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Gareth Brough Posted by Gareth Brough
on Feb 22 2017

Using animation in web pages

We are always seeking new and innovative ways to improve websites. Aesthetics, functionality and user interactivity all contribute to developing unique user experiences.

Menus, contact forms and other key elements can be a subtle way to introduce animation. This post focuses on these rather than animated content such as images and videos – we’ll touch on those another time.

Load Sequences

Load sequences are subtle animations which show when the page loads or is refreshed. Not every aspect of the page should have animation applied to it but, instead, key elements or information you want the user to initially focus on.

They also disguise load times for the user, particularly if their internet connection is slow. The rest of the page loads simultaneously meaning the user isn’t drawn to load speeds and an interesting detail instead.


If the user clicks a link to navigate to another page, it is usually obvious that they have done so as the page will load again and the title will change.

It can be confusing for the user if they click a link that takes them to another section on the page. Without animation, it will ‘jump’ straight to that section without the user knowing how they got there.

This is where animation comes in. If the page scrolls slowly to its destination then the user is able to visually see where the link has taken them in relation to their starting point.

Again, this adds to the visual aspect and enhances the user experience.

Show/Hide Content

Pages shouldn’t be overcrowded with content, especially if certain aspects aren’t specific or relevant to every user.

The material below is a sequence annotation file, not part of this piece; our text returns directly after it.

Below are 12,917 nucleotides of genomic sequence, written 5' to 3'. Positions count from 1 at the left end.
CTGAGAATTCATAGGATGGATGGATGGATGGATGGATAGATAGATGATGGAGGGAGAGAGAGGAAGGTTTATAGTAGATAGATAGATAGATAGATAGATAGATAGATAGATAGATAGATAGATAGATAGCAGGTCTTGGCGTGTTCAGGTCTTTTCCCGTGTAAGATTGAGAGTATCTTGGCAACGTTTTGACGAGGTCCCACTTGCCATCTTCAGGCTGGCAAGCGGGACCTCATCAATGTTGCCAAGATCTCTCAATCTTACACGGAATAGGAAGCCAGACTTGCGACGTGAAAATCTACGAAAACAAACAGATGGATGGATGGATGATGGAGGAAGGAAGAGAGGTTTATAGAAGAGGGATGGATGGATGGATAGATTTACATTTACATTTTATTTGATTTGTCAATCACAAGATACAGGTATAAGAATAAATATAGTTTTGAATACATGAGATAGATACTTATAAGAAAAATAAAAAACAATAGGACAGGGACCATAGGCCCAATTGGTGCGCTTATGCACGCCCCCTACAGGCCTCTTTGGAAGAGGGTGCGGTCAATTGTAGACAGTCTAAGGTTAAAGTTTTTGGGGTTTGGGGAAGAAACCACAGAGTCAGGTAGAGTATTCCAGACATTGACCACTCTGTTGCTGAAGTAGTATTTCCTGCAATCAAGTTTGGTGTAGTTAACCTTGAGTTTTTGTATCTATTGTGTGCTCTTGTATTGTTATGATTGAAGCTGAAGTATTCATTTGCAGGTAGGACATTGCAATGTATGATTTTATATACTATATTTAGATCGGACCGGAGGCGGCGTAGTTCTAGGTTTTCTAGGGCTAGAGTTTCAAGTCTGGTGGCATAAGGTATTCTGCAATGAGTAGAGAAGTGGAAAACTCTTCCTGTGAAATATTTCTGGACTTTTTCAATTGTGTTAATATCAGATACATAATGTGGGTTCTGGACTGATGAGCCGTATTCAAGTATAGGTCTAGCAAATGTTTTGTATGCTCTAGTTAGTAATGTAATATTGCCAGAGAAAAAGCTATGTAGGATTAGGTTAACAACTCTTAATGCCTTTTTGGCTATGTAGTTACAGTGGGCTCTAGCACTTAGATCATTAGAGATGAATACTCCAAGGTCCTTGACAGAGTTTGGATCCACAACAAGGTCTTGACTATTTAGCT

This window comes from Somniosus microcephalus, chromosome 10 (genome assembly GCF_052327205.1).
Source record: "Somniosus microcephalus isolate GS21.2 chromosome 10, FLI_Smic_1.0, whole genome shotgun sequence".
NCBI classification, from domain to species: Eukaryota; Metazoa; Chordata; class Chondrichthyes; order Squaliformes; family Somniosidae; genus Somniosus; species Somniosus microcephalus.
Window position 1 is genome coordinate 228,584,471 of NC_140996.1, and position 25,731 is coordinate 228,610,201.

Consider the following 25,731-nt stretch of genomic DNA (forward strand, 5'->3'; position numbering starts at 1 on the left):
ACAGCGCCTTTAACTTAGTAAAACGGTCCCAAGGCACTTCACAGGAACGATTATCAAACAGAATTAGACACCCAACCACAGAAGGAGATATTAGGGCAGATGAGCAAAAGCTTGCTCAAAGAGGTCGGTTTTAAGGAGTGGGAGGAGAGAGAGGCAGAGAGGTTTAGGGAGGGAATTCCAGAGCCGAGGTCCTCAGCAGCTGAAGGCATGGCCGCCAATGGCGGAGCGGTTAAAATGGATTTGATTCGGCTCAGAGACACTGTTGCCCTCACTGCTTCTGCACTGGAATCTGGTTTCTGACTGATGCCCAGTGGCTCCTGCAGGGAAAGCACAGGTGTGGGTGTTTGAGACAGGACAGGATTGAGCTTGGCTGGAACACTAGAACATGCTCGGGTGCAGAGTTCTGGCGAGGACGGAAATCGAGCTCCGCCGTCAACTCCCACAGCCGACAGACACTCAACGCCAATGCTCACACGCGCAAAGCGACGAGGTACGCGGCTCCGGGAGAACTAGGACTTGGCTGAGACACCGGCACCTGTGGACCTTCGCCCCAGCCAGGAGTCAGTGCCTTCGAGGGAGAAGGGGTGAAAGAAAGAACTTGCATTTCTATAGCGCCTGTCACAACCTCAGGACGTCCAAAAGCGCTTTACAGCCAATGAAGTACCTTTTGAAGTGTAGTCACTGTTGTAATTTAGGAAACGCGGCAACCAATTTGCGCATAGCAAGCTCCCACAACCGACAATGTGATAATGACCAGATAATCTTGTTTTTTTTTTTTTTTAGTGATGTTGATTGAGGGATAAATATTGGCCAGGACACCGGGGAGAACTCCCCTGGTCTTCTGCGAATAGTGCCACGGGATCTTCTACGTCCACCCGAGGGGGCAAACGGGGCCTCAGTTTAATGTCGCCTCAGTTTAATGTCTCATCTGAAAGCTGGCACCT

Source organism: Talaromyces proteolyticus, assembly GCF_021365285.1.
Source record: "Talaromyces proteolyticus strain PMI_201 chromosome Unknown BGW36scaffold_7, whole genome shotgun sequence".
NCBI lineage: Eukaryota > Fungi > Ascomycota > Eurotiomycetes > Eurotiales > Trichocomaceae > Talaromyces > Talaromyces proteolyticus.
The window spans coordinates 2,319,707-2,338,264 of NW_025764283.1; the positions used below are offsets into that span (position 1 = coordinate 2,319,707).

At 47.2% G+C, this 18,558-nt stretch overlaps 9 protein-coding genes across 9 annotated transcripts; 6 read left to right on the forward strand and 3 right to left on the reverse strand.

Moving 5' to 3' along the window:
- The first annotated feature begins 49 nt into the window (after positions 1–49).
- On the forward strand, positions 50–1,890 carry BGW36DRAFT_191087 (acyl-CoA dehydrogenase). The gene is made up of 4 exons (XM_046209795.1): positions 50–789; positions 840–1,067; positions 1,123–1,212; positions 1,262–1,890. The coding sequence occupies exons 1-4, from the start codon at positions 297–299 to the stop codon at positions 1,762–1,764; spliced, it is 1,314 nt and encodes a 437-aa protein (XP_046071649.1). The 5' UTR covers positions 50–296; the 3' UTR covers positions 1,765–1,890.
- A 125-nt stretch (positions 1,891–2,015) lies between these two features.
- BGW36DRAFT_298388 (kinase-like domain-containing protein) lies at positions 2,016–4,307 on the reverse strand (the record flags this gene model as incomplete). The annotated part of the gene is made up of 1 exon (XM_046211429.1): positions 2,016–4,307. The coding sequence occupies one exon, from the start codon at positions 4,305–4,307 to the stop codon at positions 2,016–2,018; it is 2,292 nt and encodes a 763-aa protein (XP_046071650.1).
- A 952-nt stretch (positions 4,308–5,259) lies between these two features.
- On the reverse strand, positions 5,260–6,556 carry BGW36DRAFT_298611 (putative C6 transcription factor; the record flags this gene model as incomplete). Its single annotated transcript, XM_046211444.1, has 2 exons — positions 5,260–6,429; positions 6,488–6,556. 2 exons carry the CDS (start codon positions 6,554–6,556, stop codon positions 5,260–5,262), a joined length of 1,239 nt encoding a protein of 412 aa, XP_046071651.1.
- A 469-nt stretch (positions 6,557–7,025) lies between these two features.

Some less important information should be hidden from the user with an option to make the content appear / disappear based on their input, usually by clicking a title or button – especially useful for web forms.

Only the necessary information should be displayed by default, then the user can select certain items to appear if it applies to them. This is an example of animation for both function and aesthetics.


Another good application of animations is for shopping carts on e-commerce sites. If the user isn’t taken away from the page it can be difficult to tell whether the action has been completed; whether it was successful or where they can find additional information.

An animated element can draw the users focus to where the shopping cart is so they can locate it for later use.

Final thoughts

Animation on a webpage, no matter how you display it, should be subtle and minimalistic. You want the user to notice it but not to be the only thing they notice on your page. If implemented correctly, animation could prove to be hugely beneficial to the overall user experience.

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